Is 3.0 ED right for me? Driving Distance Question

Tredsdert

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I've never owned a diesel nor ecodiesel vehicle before, so please forgive me if this is a dumb question. I've been trying to look for this info elsewhere but seem to keep getting overloaded by all the hate on the RAM forums. I understand a lot of that was early issues with a new engine for FCA and am looking for an answer more tailored to me specifically.

TL;DR:. I drive 2.6 miles 1-3 times a week, and 15-200 miles all other times. Will those short distance drives kill my engine, or will I be fine?

LONG VERSION:
Okay, so I live in Collin County, Texas and really, REALLY hate emissions tests. I've had a couple of used vehicles over the years and probably have tripled each of those vehicles initial costs in yearly fixes just to pass inspections. So having an ED seems like a really great fix for me. I will be buying a JL regardless, but am wondering if my driving style/regularity would be a good fit for the ED.

I live in walking distance to my job, the grocery store, basically anything I need. For the most part I like to take a drive at least once a day if I can help it, but will often go 2-3 days without driving. When I do drive, it's usually going upwards of 15-30 miles total, highway and around town. Not really any stop and go traffic where I'm at. Speeds range from 35-70. I drive like an old man, you'll usually find me in the slow lane pacing with that work truck. My biggest concern is that 1-3 times a week I like to stop at McD's and get a Frappe before work. This McD's is maybe 1.3 miles away from my house. On weekends I enjoy going for extensive drives. I'm talking "pick a direction" and drive for 2-4 hours in mostly country roads with mainly higher speeds of 50-75. My wife's Subaru Forester just hit 6700 mi. and we got it with 8 mi. back on Aug 14th.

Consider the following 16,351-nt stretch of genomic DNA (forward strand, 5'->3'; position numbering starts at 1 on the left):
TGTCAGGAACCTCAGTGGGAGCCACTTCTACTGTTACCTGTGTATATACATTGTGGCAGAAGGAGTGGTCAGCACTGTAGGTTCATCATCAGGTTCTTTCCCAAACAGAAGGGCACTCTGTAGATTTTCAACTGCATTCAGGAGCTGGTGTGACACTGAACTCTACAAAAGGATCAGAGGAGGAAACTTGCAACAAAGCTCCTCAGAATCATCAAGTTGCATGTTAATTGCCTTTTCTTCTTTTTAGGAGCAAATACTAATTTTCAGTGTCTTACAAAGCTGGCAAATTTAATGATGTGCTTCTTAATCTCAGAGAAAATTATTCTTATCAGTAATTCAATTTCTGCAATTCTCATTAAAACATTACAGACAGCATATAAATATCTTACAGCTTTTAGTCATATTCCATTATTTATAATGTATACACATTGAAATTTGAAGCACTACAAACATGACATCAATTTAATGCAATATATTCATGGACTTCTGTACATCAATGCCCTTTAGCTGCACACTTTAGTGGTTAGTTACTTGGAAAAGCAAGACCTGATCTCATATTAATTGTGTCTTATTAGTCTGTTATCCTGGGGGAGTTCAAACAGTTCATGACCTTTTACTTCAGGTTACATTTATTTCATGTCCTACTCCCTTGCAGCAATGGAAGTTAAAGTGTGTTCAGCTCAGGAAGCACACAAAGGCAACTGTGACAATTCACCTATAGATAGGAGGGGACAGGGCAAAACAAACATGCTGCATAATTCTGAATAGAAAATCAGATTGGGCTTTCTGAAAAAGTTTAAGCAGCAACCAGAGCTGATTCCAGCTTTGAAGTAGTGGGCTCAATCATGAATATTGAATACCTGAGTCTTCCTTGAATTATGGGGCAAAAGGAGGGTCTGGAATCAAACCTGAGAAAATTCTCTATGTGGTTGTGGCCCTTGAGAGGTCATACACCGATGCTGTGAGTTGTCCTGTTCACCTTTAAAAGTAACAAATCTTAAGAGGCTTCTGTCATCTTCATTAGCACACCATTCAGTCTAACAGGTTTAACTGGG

So I drive a fair bit, I'm wondering if those few short drives will kill the engine for me? Also, does idling the ED harm it? I'm a fan of finding scenic spots for lunch, should I turn off the engine, or is idling okay if it's not all the time?





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AppleJacks23

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I live in Rockwall. PGBT at 60 during rush hour is a sweet spot on mileage for my JLUDR. Not sure escaping emissions testing is reason enough, but it is fun to drive for sure! I wanted the diesel for the torque and mileage given my 40ish mile each way commute.
 

Compression-Ignition

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I would say you will be fine. Problem is, with that sort of use case scenario you are not putting on many miles. My wife only drives our JLURD aprox. 10 miles a day Mon.-Fri. Picked the Jeep up in April, and it's probably approaching 4500 miles right now. No problems to report. Anyone with a similar use case will also have low miles and not be able to give you a good answer as to whether or not you will run into issues in the long term.
 

Oilburner

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First: Not a dumb question.
I would think as long as the system works properly it would be fine = if your short trips load up the particulate filter, the system will just regen. Otherwise, your long drives will keep the system flushed. It's not like there is a sticker on the 3.0 that says "Oh noes if you drive less than 40 miles 1-way the engine will implode"
I assume your wife works? Is her job farther away? If you're that worried about it, you could take the Subi a couple times a week & let her drive the diesel. "Honey you take the Jeep today, make sure you drive it like you stole it." :turkey: